In the meantime, Windows becomes less safe by the minute for corporations and governments hoping to keep private data private. I’m certain that Red Hat, SUSE, and even Ubuntu are taking advantage.

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Christine Hall has been a journalist since 1971. In 2001, she began writing a weekly consumer computer column and started covering Linux and FOSS in 2002 after making the switch to GNU/Linux. Follow her on Twitter: @BrideOfLinux

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9 comments to The NSA, Windows & Antivirus

  • tracyanne

    I’m glad I stopped using anti virus software on my computers.

  • Richard Thornton

    In my view Snowden just keeps digging his own grave – it’s really naive to imagine him as a “whistleblower.”

  • Mike

    I’m thankful for Snowden’s revelations. Too bad most people just bury their head in the sand instead of do something about the rampant abuses of privacy and freedom the intelligence agencies now enjoy.

    Snowden – regardless of whatever anyone feels his motives might be, did everyone a favor.

  • Timon19

    Richard, can you elaborate?

    Can you tell us how Snowden relates to previous attempted NSA whistleblowers who not only did not succeed but in many respects had their lives badly messed with/ruined, such as William Binney and Thomas Drake?

  • Eddie G.

    I will say this…..Mr. Snowden is playing a dangerous game. Regardless of whether or not the government is guilty of these accusations, eventually it will get to the point where the government will HAVE to act to keep their secrets…which could get ugly for Snowden….I’m just sayin’….

  • Timon19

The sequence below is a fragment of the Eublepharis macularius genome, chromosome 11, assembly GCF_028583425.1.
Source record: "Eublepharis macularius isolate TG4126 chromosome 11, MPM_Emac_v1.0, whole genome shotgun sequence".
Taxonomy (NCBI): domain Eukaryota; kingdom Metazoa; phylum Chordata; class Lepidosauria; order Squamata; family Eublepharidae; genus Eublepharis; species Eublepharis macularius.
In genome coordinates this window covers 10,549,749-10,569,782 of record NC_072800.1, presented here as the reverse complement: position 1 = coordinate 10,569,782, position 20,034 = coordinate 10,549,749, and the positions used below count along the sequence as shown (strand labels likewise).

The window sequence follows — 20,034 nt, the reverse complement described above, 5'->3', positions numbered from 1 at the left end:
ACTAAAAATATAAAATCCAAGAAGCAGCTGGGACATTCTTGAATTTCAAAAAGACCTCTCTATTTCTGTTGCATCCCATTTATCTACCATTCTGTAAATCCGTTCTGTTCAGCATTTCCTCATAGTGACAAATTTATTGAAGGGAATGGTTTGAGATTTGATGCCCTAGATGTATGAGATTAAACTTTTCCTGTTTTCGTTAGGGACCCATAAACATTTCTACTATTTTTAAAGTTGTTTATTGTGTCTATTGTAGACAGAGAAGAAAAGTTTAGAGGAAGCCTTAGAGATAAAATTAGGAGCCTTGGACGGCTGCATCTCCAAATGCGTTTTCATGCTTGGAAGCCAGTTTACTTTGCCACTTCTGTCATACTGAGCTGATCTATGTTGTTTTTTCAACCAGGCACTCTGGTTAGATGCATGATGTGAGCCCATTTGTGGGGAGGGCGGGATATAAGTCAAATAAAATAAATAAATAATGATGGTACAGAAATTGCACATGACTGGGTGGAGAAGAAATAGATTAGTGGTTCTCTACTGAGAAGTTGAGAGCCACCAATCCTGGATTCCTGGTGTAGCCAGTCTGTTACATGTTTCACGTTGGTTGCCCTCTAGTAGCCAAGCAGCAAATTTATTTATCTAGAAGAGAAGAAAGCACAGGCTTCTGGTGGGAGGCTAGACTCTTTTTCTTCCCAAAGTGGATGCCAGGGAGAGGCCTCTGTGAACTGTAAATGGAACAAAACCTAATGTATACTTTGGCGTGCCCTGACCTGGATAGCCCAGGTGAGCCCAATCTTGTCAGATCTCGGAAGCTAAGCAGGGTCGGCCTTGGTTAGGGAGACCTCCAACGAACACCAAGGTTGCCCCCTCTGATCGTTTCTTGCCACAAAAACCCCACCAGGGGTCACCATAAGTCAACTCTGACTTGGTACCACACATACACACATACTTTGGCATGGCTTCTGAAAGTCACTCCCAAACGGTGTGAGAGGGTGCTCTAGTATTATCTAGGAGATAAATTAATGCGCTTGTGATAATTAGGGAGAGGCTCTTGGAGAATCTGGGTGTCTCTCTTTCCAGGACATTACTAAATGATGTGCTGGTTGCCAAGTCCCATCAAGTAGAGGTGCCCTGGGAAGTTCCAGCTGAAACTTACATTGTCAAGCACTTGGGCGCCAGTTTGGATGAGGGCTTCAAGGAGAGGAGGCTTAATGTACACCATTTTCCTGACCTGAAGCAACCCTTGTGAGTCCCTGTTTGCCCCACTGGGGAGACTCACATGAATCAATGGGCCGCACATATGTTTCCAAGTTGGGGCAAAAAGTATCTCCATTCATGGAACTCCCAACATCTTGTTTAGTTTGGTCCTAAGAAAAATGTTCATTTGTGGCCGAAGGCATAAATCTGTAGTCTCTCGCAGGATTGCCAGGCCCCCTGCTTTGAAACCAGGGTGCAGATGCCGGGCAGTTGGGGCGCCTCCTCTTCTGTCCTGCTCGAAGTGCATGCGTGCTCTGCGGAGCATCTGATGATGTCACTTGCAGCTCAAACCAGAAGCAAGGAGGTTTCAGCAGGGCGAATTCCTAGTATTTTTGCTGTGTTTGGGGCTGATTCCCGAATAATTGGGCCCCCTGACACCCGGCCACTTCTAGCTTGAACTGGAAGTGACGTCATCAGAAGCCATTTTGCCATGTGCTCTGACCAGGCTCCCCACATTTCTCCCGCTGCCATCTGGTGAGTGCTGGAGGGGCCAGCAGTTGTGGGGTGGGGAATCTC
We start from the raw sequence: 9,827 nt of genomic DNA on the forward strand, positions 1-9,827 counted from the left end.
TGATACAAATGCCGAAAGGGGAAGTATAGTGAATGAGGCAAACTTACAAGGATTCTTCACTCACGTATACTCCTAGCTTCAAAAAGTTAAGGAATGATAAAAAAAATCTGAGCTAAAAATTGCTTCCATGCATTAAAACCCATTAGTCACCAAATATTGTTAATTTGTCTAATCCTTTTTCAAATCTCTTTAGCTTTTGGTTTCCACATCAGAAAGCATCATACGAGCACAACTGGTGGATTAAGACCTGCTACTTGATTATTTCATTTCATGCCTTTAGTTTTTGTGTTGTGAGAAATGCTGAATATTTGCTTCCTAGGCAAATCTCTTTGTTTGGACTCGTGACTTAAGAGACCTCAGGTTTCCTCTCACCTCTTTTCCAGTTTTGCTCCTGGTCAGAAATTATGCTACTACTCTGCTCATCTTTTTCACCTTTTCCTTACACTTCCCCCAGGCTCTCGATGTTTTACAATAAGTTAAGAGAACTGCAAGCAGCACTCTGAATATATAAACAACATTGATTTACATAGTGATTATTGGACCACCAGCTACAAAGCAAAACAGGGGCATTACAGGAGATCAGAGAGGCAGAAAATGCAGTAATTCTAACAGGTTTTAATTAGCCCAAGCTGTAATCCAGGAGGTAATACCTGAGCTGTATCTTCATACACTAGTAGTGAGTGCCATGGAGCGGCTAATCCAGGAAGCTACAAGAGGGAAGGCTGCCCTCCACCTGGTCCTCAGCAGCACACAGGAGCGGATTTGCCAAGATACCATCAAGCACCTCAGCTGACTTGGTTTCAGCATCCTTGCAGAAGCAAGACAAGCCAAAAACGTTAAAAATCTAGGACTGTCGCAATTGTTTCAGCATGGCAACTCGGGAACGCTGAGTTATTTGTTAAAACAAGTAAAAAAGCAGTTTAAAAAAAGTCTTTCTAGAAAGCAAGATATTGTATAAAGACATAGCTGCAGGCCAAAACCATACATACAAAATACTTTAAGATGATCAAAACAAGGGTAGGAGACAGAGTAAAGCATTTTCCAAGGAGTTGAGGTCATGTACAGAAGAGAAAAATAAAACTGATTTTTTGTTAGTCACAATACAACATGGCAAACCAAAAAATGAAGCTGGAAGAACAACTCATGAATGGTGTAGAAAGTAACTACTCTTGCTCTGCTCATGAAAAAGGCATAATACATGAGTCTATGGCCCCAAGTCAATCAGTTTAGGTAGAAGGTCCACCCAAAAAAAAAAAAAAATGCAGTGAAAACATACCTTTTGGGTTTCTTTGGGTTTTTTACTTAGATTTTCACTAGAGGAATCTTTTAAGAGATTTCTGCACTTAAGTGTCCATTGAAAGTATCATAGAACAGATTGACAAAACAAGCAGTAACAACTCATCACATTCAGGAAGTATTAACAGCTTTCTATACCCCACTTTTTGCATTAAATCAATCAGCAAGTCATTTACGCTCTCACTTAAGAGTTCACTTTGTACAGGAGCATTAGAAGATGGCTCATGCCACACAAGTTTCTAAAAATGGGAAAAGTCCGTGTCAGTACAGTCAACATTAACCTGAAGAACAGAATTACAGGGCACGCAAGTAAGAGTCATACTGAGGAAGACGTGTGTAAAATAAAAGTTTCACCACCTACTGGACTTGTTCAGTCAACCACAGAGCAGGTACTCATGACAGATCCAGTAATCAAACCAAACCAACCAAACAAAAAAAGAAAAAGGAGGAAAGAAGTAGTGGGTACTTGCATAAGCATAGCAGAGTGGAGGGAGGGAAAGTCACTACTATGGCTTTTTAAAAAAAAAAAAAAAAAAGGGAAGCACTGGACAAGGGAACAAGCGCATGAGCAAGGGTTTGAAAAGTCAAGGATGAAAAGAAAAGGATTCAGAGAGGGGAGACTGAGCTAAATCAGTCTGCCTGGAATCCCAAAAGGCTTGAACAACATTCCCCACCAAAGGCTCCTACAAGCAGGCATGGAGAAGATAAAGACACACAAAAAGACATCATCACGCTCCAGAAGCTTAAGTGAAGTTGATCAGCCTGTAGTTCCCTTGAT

Sorry, Eddie G., but that post reads exactly like someone who’s never had a clearance and has no clue how actual “government secrets” work. Implying that Snowden will be “disappeared” is by equal measure naive and ignorant of the actual level of ineptitude at work in government secret-keeping and the concomitant enforcement of such.

    I can think of one very prominent person who, regardless of actual data that may have been exposed, very seriously violated a whole raft of laws and policies written by the very department that person was in charge of. That person will ultimately not suffer for their actions.

  • Arby

    The NSA’s constant push to make computers more vulnerable rather than more secure directly leads to 14 million US Gov employees having their data stolen. That’s 14 million potential blackmail victims. Likewise the Sony hack for political reasons. Likewise Target — straight up economics, and so on.

    That’s a lot of blood on NSA’s hands.

  • tracyanne

    @Eddie G. Umm you do realise that Ed Snowden isn’t the person writing these articles, and he doesn’t have the data those articles are based on. He gave all the files to reporters such as Glenn Greenwald and Laura Portius, so there’s nothing the government of any nation can do to Ed Snowden that will stop these revelations… It’s too late the cat is out of the bag. Fortunately.

  • […] I wrote a couple of weeks ago in another antivirus related story: Poor Microsoft can’t catch a […]